When Vladimir Putin’s troops first invaded Kherson, they marched into Eugene Chykysh’s hipster coffee shop. "They all asked for cappuccinos with four sugars," Eugene told me. Later, another Kherson resident says that the soldiers who raided his house took ten kilos of sugar from him. Eugene is one of the few Ukrainians in Kherson who even talked to the Russians. Most people I speak to say they simply avoided them, staying indoors as much as they could, and venturing out only to buy groceries from the few shops still open. It was like lockdown...
When Vladimir Putin’s troops first invaded Kherson, they marched into Eugene Chykysh’s hipster coffee shop. “They all asked for cappuccinos with four sugars,” Eugene told me. Later, another Kherson resident says that the soldiers who raided his house took ten kilos of sugar from him. Eugene is one of the few Ukrainians in Kherson who even talked to the Russians. Most people I speak to say they simply avoided them, staying indoors as much as they could, and venturing out only to buy groceries from the few shops still open. It was like lockdown on steroids, they say, and with no Netflix to pass the time because the Russians switched off the internet. Putin’s 30,000 troops withdrew a few days ago, but many residents have become so isolated that they’ve only just found out that the soldiers have gone. Fear of collaborators is another reason residents give for spending the past nine months indoors. “You had no idea who might be helping the Russians,” said Olena Arsenevic, a mother of three. “It’s best just to keep yourself to yourself.” She has a point. I covered an anti-government protest once in Russia which was policed not just by menacing riot squads but by local criminals and thugs hired in as extra help. The Kremlin, by all accounts, applied similar tactics here, freeing hundreds of Kherson’s criminals from jail and putting them on its payroll.
Next to a subway in one corner of Freedom Square is a faded poster for September’s “referendum” on whether Kherson should become part of Russia. According to the Kremlin, 87 percent of people said “Yes.” However, Putin’s idea of a free and fair referendum is anything but. Propaganda leaflets warned of the dangers of the “artificial borders” between Ukraine and Russia. Election officials went house-to-house, offering residents the chance to vote on their doorsteps. This was ostensibly to save old babushkas the walk to the polling station, but in practice it let them record the name and address of anyone who refused to vote. Just in case anyone had any doubts on which way to cast their ballot, the poster shows a helpful tick in the “Yes” box.
At a police station on Kherson’s Energy Workers Street, we learn what happened to some suspected “No” voters. Russian secret police commandeered the building and used it as an interrogation center, torturing anyone thought to have connections to the Ukrainian military, or any nationalist sympathies. KGB officials are well schooled in torture and their preferred method in Kherson seems to have been to use electric shocks. This they do with a “Tucker Telephone” — a device made from an old-fashioned wind-up phone that generates electric current. It gets its name from Tucker Prison in the US where it was first used in the 1960s, although its prolific use in Russia has given it a new name. It’s now called a “phone call to Putin.”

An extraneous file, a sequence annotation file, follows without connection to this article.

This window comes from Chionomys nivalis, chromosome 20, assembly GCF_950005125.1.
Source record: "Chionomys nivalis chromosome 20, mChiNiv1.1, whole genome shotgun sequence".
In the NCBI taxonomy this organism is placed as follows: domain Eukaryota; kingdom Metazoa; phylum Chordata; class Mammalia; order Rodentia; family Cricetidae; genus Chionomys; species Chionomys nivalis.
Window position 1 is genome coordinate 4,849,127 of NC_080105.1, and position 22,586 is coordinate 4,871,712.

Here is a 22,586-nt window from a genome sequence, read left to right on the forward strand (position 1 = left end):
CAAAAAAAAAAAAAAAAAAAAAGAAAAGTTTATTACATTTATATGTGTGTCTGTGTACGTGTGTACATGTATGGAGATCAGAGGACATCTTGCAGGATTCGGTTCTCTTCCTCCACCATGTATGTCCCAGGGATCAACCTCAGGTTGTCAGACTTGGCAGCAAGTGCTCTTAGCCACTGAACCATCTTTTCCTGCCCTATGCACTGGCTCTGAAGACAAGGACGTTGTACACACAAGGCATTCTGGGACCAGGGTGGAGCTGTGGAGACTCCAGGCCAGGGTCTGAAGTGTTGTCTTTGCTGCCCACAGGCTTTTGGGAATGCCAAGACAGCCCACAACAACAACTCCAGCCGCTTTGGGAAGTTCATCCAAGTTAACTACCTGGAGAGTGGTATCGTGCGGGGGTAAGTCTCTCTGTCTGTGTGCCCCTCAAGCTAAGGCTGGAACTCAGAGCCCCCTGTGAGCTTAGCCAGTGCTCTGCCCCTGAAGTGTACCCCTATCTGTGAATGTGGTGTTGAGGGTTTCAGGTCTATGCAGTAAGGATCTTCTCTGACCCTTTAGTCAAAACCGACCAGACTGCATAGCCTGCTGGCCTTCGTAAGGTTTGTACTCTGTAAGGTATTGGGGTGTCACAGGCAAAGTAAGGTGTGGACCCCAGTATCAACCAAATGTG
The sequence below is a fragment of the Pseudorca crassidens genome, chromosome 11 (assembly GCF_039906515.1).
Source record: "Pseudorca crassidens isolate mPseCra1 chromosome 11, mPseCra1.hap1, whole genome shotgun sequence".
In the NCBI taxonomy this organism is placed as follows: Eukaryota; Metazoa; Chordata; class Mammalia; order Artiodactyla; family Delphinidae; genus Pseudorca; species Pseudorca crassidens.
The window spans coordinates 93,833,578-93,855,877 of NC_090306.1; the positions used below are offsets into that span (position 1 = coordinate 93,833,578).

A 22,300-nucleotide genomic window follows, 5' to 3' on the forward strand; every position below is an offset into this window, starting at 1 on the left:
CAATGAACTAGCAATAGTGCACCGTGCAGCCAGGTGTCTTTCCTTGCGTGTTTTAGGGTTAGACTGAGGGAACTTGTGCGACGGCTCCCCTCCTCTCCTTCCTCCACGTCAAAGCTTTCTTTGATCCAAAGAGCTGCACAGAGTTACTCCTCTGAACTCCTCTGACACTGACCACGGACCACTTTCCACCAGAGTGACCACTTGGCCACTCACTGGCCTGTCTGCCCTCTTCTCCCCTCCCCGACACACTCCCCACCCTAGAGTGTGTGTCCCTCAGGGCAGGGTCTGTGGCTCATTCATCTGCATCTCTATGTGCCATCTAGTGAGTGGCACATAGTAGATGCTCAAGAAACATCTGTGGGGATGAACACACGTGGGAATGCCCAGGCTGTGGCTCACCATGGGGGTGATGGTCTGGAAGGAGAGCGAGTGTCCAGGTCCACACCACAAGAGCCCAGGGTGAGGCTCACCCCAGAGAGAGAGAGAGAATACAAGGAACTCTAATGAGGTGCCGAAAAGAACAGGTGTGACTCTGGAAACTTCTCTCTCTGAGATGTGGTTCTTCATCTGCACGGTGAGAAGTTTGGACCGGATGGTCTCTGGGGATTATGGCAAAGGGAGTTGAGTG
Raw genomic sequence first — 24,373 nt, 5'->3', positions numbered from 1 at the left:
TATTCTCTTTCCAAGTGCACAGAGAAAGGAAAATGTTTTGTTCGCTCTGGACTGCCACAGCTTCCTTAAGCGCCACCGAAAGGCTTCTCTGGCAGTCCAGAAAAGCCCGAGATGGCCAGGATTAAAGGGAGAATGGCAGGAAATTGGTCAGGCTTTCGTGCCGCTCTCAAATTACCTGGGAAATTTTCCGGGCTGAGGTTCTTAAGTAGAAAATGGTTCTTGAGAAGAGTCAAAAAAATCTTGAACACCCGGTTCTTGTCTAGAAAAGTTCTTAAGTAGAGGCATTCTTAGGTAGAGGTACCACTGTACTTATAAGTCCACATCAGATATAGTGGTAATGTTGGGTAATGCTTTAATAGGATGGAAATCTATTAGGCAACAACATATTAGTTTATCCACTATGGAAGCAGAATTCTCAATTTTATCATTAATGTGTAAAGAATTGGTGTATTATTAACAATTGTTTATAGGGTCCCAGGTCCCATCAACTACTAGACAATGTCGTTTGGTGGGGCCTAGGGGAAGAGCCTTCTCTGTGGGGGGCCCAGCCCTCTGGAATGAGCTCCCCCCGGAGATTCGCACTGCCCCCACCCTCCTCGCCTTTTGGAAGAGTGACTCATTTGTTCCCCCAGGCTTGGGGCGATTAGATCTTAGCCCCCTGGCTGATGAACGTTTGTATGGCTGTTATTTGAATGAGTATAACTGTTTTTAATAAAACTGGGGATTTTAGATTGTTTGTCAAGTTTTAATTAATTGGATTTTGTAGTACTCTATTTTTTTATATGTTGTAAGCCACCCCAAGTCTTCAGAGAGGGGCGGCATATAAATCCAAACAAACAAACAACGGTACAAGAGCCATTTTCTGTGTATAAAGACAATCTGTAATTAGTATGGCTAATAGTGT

Back in Freedom Square, I run into J.K., a British military volunteer I spent a few days with earlier this month. Back then, he and his unit were gearing themselves up for what they expected to be the battle of a lifetime to retake Kherson by force. Now, after the Russians’ unexpected pull-out, they’ve reached the city without firing a further shot. The residents of Kherson surround J.K. and his friends and embrace them, but inevitably there’s a slight sense of anticlimax. “It’s not quite how we expected to get here,” he admits. Also nursing mixed emotions is Bars, a Ukrainian volunteer I first met in June. While he’s delighted at the sight of Kherson’s people cheering him and his comrades, he’s also mourning the death of his battalion commander, killed two days ago by a landmine. The commander, he tells me, took a group of raw amateurs like himself and turned them into a proper fighting force. At the start, they’d get shelled 350 times a day, and felt they were “waiting to die.” By the end, even heavy losses on the battlefield couldn’t wipe the smiles off their faces. They believed in the cause of Ukrainian liberation and now they could actually help fight for it. “It’s smiles like ours which cause empires to collapse,” says Bars.
J.K. is now waiting to find out where his unit will be sent next. It may be the eastern Donbas, but it could also be Crimea, which has a land link to Kherson. Many in the West think Ukraine should simply write Crimea off. The peninsula has always had a strong pro-Moscow element, thanks to the number of Russian naval officers who retire there. That contingent has increased considerably since 2014, with hundreds of thousands more Russians encouraged to settle. It’s become a kind of Bournemouth-on-Black Sea, although the days of sundowners in Sebastopol may soon be over, according to Alina Frolova, a former Ukrainian deputy defense minister. “Any Russian who came to Crimea after 2014 made an illegal crossing,” she tells me. “If we retake Crimea, they’ll be asked to leave.”